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Homepage. This page: Crowds flock to get a better look at this Mikrus MR300 at a trade extravaganza.

Mikrus MR-300.

Several photos taken at a Polish trade fair in the 1950s turned up a while back, and amongst them was this snapshot of a tiny Polish micro-car. Bengt Axel on the forum identified the car as a Mikrus MR-300, a diminutive rear-engined micro-car produced in the mid/late 1950s. A crowd of people can be seen milling around this example.
With a quoted output of just 14.5bhp from its 296cc two-cylinder, two-stroke, engine, performance - especially when laden - would not have been the Mikrus' strongpoint. A top speed of around 55 mph was achievable, so long as there was no headwind to speak of, and the car was lightly loaded. The car to its credit could accommodate upto four people, although with access to the "boot" area up front only being possible by scrabbling around under the dashboard, you'd have to hope that the car's occupants preferred to travel lightly (similar to the Standard 8 and Austin-Healey Sprite Mk1 in that regard, albeit at the opposite end of both vehicles).
Curiously, the Mikrus MR-300 was built from 1957 to 1960, yet this (and the other photos that came with it) are all dated 1955. Either the photographer got his or her dates wrong, or else this was a pre-production example.
The rear-hinged door arrangements are evident in this shot, as is the fitment of a single windscreen wiper for the car's driver. As with the BMC Mini of 1959, the Mikrus employed ten-inch road wheels. But while the Mini was a "clean sheet of paper" design in most respects, the Mikrus took (very close) inspiration from the German Goggomobil micro-car, the Polish concern even purchasing and dismantling two examples of the latter during the MR-300's design phase.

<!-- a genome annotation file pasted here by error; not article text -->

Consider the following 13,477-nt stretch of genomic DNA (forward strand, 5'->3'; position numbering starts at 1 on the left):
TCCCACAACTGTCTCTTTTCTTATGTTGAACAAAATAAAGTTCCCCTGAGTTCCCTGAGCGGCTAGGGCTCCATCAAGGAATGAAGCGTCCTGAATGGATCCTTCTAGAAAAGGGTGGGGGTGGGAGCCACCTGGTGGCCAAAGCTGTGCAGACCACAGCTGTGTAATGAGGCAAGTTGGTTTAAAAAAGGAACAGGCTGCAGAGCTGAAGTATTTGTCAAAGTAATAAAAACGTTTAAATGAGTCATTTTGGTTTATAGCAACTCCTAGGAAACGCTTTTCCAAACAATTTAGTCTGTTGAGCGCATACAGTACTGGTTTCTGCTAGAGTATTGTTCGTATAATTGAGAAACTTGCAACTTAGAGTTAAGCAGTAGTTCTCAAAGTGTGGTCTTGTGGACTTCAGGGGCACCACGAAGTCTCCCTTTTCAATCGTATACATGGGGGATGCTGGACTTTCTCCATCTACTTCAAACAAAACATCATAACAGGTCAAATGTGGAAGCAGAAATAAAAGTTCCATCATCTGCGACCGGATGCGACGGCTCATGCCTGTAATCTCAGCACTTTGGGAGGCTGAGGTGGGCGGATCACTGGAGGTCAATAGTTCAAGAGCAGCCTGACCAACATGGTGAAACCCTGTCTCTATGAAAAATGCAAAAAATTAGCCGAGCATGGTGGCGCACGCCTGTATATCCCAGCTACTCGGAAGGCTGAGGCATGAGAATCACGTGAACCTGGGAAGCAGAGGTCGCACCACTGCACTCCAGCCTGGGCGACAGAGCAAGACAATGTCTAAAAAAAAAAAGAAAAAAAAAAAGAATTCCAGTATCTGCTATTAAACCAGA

(Please click the thumbnail to view full-size image.)
A Mikrus MR-300 on display
As a motor for the masses, its design met the brief for economical, no-frills, motoring. It was aimed squarely at the Polish motorist, or aspiring motorist, perhaps one who yearned to ditch his motorcycle, and bask in the luxury offered by features such as a roof, and accommodation for his/her family. The downside was the price - with mass production never taking off fully, each car cost the equivalent of fifty monthly wage packets, too much to stomach for most prospective purchasers. Prototype cabriolet and pickup versions were assembled, and would have boosted sales considerably had a lower price been achievable, but alas for the Polish motorist, neither alternative joined the two-door saloon in production.
By 1960 the writing was on the wall for this intriguing little car, and it was in that year that production ceased, the Mikrus MR-300 being consigned to the history books.
Find more early motoring photos on Page 16 of the vintage gallery.

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